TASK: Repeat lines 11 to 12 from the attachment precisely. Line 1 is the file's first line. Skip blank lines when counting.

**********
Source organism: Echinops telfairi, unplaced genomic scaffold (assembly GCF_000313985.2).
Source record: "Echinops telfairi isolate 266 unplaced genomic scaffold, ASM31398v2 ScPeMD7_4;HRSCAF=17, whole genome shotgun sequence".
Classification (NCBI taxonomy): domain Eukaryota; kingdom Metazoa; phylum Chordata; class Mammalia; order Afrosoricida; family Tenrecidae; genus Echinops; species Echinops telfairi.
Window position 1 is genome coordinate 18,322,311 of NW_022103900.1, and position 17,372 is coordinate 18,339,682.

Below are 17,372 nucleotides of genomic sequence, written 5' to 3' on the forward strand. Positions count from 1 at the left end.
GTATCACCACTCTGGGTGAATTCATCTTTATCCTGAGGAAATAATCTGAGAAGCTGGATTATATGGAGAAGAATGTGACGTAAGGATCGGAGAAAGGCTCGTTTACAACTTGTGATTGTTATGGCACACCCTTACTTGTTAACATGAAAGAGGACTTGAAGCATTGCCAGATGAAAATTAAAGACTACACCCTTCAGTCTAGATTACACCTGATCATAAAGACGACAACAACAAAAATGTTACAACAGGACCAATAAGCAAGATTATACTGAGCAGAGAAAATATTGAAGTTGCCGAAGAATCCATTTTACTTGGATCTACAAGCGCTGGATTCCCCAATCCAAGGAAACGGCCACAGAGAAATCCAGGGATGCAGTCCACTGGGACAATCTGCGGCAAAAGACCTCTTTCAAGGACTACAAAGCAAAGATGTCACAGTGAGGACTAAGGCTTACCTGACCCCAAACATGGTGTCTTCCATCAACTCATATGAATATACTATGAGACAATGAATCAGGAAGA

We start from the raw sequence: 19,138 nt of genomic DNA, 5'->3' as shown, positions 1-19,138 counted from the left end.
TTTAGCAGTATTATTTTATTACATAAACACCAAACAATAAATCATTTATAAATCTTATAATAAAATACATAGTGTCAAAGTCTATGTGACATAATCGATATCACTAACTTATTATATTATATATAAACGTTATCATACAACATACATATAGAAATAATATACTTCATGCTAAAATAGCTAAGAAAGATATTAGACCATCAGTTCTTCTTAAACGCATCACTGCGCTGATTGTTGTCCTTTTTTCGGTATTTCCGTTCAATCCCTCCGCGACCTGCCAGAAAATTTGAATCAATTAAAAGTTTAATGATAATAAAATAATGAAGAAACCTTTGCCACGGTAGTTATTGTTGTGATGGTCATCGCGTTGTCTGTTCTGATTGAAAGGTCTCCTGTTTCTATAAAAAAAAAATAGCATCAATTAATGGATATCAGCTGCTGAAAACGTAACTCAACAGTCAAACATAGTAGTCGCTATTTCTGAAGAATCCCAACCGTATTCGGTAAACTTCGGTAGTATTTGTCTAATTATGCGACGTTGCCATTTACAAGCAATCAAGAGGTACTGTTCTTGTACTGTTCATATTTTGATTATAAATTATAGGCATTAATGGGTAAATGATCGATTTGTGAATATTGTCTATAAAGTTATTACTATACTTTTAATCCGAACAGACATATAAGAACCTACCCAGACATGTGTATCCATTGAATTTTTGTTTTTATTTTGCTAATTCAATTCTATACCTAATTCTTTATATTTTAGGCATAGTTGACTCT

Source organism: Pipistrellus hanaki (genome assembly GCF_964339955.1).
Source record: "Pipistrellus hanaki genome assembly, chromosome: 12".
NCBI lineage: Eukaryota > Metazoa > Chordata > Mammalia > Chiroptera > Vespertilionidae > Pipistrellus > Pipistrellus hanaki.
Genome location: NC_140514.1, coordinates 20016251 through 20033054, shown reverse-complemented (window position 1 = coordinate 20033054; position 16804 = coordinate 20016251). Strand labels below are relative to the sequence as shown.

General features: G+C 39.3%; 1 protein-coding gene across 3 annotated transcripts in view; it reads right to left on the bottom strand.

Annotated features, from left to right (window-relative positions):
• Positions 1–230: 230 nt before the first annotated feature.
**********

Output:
NCBI lineage: Eukaryota > Metazoa > Chordata > Mammalia > Chiroptera > Vespertilionidae > Pipistrellus > Pipistrellus hanaki.
Genome location: NC_140514.1, coordinates 20016251 through 20033054, shown reverse-complemented (window position 1 = coordinate 20033054; position 16804 = coordinate 20016251). Strand labels below are relative to the sequence as shown.